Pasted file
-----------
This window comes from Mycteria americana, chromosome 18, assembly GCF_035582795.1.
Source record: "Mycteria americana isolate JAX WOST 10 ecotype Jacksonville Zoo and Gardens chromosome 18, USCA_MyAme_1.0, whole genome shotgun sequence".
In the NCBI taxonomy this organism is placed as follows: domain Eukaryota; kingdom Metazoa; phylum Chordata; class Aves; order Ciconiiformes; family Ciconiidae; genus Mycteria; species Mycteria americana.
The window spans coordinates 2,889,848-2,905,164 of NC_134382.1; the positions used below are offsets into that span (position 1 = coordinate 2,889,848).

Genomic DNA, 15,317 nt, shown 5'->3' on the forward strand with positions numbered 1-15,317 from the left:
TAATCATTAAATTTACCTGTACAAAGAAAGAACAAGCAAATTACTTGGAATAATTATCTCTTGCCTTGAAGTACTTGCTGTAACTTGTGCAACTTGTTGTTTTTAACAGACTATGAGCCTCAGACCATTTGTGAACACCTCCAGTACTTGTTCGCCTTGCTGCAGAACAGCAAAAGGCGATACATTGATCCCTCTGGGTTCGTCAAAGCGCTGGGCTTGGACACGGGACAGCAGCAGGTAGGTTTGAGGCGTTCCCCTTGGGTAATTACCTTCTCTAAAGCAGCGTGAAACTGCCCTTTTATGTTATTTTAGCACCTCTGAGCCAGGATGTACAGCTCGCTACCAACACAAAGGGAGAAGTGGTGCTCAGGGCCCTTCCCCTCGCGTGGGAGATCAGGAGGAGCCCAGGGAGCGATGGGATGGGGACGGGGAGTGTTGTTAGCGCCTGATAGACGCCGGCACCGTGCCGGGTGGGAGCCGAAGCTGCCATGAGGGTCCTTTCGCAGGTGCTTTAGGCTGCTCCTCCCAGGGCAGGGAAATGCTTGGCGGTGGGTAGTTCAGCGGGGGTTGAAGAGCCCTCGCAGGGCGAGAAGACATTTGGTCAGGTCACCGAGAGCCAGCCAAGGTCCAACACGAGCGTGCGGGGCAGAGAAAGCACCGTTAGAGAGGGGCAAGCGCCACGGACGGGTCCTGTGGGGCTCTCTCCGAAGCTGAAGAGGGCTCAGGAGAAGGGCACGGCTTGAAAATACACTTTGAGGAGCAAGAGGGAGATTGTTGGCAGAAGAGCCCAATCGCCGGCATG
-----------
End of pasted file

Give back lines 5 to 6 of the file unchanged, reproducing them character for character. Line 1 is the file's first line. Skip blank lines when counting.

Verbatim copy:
Genomic DNA, 15,317 nt, shown 5'->3' on the forward strand with positions numbered 1-15,317 from the left:
TAATCATTAAATTTACCTGTACAAAGAAAGAACAAGCAAATTACTTGGAATAATTATCTCTTGCCTTGAAGTACTTGCTGTAACTTGTGCAACTTGTTGTTTTTAACAGACTATGAGCCTCAGACCATTTGTGAACACCTCCAGTACTTGTTCGCCTTGCTGCAGAACAGCAAAAGGCGATACATTGATCCCTCTGGGTTCGTCAAAGCGCTGGGCTTGGACACGGGACAGCAGCAGGTAGGTTTGAGGCGTTCCCCTTGGGTAATTACCTTCTCTAAAGCAGCGTGAAACTGCCCTTTTATGTTATTTTAGCACCTCTGAGCCAGGATGTACAGCTCGCTACCAACACAAAGGGAGAAGTGGTGCTCAGGGCCCTTCCCCTCGCGTGGGAGATCAGGAGGAGCCCAGGGAGCGATGGGATGGGGACGGGGAGTGTTGTTAGCGCCTGATAGACGCCGGCACCGTGCCGGGTGGGAGCCGAAGCTGCCATGAGGGTCCTTTCGCAGGTGCTTTAGGCTGCTCCTCCCAGGGCAGGGAAATGCTTGGCGGTGGGTAGTTCAGCGGGGGTTGAAGAGCCCTCGCAGGGCGAGAAGACATTTGGTCAGGTCACCGAGAGCCAGCCAAGGTCCAACACGAGCGTGCGGGGCAGAGAAAGCACCGTTAGAGAGGGGCAAGCGCCACGGACGGGTCCTGTGGGGCTCTCTCCGAAGCTGAAGAGGGCTCAGGAGAAGGGCACGGCTTGAAAATACACTTTGAGGAGCAAGAGGGAGATTGTTGGCAGAAGAGCCCAATCGCCGGCATG